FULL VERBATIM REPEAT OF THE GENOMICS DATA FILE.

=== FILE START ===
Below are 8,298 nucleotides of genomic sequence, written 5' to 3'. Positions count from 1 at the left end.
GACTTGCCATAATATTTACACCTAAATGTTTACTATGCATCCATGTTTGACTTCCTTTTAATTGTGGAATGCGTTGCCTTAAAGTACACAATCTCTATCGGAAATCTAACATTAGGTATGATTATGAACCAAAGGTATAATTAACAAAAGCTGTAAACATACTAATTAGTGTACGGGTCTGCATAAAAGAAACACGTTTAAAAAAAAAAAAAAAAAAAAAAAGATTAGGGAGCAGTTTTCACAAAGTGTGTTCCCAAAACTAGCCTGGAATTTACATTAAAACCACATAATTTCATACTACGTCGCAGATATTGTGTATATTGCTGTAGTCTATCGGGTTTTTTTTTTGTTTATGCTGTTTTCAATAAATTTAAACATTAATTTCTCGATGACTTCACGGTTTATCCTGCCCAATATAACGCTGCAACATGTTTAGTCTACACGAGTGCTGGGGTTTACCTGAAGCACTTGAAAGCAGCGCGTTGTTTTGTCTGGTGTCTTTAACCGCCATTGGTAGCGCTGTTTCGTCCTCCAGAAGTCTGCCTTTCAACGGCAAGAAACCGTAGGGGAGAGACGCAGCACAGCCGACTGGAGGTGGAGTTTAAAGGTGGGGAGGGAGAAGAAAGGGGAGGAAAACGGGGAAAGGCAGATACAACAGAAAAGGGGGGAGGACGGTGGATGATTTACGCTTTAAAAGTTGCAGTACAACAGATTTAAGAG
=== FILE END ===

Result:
Below are 8,298 nucleotides of genomic sequence, written 5' to 3'. Positions count from 1 at the left end.
GACTTGCCATAATATTTACACCTAAATGTTTACTATGCATCCATGTTTGACTTCCTTTTAATTGTGGAATGCGTTGCCTTAAAGTACACAATCTCTATCGGAAATCTAACATTAGGTATGATTATGAACCAAAGGTATAATTAACAAAAGCTGTAAACATACTAATTAGTGTACGGGTCTGCATAAAAGAAACACGTTTAAAAAAAAAAAAAAAAAAAAAAAGATTAGGGAGCAGTTTTCACAAAGTGTGTTCCCAAAACTAGCCTGGAATTTACATTAAAACCACATAATTTCATACTACGTCGCAGATATTGTGTATATTGCTGTAGTCTATCGGGTTTTTTTTTTGTTTATGCTGTTTTCAATAAATTTAAACATTAATTTCTCGATGACTTCACGGTTTATCCTGCCCAATATAACGCTGCAACATGTTTAGTCTACACGAGTGCTGGGGTTTACCTGAAGCACTTGAAAGCAGCGCGTTGTTTTGTCTGGTGTCTTTAACCGCCATTGGTAGCGCTGTTTCGTCCTCCAGAAGTCTGCCTTTCAACGGCAAGAAACCGTAGGGGAGAGACGCAGCACAGCCGACTGGAGGTGGAGTTTAAAGGTGGGGAGGGAGAAGAAAGGGGAGGAAAACGGGGAAAGGCAGATACAACAGAAAAGGGGGGAGGACGGTGGATGATTTACGCTTTAAAAGTTGCAGTACAACAGATTTAAGAG